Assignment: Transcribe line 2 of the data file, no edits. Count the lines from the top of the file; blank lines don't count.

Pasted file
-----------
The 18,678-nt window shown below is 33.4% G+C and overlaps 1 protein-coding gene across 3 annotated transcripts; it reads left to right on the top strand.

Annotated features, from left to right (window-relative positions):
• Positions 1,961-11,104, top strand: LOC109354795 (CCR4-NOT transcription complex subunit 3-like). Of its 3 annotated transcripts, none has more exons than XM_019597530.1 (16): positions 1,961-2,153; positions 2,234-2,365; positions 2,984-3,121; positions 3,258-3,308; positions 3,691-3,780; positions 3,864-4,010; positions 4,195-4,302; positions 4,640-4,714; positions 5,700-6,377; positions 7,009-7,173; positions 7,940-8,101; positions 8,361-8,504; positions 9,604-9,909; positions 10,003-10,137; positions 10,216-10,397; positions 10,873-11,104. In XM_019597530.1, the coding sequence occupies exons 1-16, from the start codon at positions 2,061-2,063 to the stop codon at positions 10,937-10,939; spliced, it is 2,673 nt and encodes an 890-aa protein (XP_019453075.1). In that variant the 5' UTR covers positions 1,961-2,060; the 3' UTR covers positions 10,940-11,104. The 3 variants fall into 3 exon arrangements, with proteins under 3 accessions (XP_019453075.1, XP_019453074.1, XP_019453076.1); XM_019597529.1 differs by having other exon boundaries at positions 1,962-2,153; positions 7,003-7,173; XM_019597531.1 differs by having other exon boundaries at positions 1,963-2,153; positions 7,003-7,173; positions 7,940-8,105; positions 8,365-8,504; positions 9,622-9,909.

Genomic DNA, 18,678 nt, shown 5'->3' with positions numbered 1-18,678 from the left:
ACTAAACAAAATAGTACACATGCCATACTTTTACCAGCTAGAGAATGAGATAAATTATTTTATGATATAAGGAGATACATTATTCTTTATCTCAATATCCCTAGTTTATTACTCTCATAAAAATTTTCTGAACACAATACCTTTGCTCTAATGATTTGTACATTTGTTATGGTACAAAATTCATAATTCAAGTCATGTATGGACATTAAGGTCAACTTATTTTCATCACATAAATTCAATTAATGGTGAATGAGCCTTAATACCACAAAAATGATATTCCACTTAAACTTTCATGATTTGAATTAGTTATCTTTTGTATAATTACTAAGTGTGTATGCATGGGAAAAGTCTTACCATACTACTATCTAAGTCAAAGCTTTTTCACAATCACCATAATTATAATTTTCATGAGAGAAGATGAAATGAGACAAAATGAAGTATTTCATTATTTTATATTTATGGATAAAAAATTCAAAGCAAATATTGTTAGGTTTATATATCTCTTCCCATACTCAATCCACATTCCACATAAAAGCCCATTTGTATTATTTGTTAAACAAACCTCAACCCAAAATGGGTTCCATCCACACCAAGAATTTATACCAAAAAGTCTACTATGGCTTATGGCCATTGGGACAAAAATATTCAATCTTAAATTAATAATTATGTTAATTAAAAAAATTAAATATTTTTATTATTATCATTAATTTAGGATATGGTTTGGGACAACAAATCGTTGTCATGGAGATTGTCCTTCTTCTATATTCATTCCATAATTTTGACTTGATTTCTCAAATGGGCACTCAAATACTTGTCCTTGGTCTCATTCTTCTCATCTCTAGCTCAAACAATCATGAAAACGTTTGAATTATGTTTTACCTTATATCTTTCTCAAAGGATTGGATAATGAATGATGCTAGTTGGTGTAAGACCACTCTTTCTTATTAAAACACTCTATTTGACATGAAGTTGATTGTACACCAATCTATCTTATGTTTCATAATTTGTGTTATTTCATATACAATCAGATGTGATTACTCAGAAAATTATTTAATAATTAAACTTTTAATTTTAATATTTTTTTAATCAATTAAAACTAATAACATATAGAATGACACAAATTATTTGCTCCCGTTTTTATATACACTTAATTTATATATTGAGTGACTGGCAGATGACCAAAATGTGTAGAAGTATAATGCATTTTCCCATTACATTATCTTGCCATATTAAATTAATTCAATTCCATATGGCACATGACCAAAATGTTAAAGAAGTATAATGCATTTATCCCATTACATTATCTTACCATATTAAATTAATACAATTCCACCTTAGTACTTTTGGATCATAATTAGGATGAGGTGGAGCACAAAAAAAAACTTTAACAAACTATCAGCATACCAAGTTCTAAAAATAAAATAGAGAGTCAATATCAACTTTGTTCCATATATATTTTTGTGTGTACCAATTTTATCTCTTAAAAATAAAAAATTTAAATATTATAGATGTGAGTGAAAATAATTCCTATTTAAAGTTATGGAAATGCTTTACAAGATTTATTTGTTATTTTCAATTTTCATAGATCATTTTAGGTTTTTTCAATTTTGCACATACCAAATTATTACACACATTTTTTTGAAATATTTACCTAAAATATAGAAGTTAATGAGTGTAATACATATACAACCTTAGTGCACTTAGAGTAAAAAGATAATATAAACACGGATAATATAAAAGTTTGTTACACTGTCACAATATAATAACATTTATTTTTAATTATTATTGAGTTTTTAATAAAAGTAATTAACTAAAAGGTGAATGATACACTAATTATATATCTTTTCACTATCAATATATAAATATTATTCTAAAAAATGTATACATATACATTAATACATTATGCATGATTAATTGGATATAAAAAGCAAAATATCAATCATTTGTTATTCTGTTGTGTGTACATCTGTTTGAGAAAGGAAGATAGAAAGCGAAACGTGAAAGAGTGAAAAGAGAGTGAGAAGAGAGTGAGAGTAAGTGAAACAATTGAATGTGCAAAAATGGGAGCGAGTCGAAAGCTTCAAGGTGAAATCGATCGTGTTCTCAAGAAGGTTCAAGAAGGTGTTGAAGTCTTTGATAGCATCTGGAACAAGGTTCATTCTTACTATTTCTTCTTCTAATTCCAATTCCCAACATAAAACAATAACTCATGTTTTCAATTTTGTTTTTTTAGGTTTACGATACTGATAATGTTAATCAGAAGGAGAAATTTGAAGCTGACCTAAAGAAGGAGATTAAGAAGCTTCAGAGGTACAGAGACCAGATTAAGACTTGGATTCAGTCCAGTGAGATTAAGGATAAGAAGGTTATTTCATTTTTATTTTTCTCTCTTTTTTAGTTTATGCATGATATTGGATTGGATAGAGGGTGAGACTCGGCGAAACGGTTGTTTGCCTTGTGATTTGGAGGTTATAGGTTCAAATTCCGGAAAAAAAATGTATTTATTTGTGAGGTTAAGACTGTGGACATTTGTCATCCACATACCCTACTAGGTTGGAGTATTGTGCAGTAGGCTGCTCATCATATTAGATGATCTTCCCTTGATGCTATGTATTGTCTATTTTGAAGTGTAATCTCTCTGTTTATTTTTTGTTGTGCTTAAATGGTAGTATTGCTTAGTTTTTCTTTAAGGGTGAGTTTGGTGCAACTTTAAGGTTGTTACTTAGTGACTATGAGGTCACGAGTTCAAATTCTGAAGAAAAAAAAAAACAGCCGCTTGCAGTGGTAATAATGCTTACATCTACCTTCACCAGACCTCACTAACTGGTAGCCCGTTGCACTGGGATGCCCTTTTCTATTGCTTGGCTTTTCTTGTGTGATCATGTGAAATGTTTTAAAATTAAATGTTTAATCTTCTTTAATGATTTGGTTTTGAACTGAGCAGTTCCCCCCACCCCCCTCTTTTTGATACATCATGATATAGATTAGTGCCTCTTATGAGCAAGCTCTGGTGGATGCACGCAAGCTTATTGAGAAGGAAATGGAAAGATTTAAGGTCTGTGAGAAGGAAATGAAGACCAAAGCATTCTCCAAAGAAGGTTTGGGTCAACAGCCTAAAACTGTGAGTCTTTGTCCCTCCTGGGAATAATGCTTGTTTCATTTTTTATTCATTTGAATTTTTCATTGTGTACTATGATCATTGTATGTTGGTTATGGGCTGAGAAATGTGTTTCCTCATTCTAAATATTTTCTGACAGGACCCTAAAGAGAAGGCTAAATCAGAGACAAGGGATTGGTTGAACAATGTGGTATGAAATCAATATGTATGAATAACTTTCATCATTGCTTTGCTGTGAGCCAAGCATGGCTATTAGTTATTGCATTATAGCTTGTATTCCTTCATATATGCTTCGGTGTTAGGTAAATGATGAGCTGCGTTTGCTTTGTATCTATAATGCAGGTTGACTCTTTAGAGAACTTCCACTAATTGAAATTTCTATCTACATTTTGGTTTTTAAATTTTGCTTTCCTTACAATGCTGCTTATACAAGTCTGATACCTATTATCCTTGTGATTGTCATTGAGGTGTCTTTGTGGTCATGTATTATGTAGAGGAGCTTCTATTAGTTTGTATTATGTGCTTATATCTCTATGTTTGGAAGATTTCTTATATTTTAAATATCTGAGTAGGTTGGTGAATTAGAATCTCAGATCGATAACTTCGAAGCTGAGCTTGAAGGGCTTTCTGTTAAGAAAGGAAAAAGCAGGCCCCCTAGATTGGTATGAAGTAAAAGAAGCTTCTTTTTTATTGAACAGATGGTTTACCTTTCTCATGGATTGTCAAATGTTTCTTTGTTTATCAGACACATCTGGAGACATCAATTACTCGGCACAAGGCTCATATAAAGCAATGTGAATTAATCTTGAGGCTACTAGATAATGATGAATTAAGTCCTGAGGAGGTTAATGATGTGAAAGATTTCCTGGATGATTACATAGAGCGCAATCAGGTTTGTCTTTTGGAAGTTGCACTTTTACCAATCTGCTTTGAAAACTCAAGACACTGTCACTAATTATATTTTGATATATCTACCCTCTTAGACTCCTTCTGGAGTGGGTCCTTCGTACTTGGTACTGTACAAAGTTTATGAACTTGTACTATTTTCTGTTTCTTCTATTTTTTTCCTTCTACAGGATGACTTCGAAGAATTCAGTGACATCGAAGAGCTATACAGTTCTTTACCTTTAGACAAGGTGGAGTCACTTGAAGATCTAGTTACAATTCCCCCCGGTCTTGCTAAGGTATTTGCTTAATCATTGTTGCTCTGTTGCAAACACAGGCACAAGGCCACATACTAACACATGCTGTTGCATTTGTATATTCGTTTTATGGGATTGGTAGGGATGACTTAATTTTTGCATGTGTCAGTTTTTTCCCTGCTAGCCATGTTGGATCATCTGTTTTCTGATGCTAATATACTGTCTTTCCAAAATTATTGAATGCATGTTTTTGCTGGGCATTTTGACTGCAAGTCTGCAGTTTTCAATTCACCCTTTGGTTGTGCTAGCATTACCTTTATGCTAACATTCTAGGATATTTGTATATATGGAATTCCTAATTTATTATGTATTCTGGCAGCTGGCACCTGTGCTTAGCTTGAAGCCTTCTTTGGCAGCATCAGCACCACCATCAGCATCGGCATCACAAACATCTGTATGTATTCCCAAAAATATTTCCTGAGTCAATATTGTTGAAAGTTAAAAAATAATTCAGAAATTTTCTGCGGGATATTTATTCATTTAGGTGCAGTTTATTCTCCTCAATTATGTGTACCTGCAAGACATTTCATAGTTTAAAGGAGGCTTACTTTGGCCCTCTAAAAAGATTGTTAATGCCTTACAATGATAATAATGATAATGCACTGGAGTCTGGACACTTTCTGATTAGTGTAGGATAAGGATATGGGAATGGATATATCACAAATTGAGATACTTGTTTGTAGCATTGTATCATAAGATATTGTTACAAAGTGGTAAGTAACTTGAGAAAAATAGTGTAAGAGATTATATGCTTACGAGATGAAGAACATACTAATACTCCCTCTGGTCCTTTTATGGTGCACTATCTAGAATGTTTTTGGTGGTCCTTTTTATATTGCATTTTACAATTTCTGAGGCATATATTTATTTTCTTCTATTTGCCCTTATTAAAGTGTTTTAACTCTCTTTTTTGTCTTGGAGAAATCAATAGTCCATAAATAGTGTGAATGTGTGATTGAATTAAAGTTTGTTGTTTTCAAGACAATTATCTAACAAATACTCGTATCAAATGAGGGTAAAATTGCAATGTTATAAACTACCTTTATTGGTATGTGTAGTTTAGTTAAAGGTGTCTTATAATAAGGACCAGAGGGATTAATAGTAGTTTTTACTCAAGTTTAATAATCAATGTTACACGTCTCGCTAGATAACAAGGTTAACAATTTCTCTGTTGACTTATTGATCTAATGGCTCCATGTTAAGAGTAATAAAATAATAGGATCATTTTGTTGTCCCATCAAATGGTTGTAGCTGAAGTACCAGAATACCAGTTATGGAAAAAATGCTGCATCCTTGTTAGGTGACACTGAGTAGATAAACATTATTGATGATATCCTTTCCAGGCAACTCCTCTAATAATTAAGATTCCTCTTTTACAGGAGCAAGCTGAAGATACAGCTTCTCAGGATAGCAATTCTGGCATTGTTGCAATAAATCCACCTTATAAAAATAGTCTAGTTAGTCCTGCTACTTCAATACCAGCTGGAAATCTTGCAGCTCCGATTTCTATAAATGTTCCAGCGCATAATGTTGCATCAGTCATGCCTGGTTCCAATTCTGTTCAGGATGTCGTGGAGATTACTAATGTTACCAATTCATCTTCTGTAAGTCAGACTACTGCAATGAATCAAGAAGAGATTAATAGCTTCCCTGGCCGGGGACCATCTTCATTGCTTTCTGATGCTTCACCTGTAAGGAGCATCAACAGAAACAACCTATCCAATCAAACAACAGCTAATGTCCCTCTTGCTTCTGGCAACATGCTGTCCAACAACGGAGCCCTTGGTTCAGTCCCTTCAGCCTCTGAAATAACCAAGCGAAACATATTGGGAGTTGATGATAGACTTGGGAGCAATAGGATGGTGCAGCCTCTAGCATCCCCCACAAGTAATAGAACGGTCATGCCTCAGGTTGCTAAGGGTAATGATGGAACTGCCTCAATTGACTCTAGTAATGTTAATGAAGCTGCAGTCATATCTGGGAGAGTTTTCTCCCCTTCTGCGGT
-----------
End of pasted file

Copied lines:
Annotated features, from left to right (window-relative positions):